## Defining Entropy (S) through the Clausius Inequality

Consider two heat engines, one a reversible (Carnot) engine and the other an irreversible heat engine. For purposes of developing the Clausius Inequality we assume that both engines are sized to accept the same amount of heat QH from the thermal source. Thus since the irreversible engine must be less efficient than the Carnot engine, it must reject more heat QL,irrev to the thermal sink than that rejected by the Carnot engine QL,rev , as shown: Consider first the reversible (Carnot) heat Engine. We saw in Chapter 5 that reversible heat transfer can only occur isothermally, thus the cyclic integral of the heat transfer divided by the temperature can be evaluated as follows: Recall from Chapter 5 that whenever we considered the efficiency of a reversible heat engine, we went into "meditation mode", replacing the ratio of heat flows with the ratio of temperatures: Notice from the above diagram showing the two heat engines that for an irreversible engine having the same value of heat transfer from the thermal source QH as the reversible engine, the heat transfer to the thermal sink QL,irrev> QL,rev.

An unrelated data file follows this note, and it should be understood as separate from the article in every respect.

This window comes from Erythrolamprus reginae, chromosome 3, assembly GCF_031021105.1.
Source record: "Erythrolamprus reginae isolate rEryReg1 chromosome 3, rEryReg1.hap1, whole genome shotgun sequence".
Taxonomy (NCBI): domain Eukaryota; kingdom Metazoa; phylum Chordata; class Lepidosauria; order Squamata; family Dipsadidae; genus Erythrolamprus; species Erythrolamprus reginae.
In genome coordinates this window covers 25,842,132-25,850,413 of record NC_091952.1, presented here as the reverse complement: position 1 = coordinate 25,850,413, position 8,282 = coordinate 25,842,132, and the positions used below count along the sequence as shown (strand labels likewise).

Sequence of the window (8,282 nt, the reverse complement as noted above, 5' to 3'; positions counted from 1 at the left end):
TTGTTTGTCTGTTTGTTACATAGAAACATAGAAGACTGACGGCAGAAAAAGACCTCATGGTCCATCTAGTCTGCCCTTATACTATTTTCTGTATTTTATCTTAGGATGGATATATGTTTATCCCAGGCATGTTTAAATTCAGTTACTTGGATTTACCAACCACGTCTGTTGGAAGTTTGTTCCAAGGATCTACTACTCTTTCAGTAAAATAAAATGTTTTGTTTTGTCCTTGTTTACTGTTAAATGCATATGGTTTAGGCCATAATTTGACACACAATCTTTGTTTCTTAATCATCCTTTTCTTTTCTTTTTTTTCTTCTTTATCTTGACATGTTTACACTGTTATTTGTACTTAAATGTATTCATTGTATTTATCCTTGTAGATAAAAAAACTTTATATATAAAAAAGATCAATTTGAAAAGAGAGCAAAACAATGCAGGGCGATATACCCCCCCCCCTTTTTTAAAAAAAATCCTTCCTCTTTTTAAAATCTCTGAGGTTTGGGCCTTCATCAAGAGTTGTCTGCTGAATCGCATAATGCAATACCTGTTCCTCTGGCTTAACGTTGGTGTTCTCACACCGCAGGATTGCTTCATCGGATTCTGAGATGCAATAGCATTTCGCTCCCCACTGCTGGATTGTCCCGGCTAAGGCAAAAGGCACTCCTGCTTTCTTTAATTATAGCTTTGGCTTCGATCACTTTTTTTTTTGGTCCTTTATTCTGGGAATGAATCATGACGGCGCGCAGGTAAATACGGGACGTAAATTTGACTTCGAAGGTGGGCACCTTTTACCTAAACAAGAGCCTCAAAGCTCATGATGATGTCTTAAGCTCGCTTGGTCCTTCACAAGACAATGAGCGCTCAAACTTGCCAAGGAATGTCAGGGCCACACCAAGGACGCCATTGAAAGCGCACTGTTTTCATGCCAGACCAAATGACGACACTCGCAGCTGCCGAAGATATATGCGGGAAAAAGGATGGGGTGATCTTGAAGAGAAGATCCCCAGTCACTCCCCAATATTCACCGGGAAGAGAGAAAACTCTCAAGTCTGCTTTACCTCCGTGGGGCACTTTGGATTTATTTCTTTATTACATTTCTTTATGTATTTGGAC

Let Q
diff = (QL,irrev- QL,rev), then the cyclic integral for an irrevesible heat engine becomes: Thus finally, for any reversible or irreversible heat engine we obtain the Clausius Inequality: ### Defining the property Entropy - S

All properties (such as pressure P, volume V, etc) have a cyclic integral equal to zero. ### On toThe Increase in Entropy Principle ______________________________________________________________________________________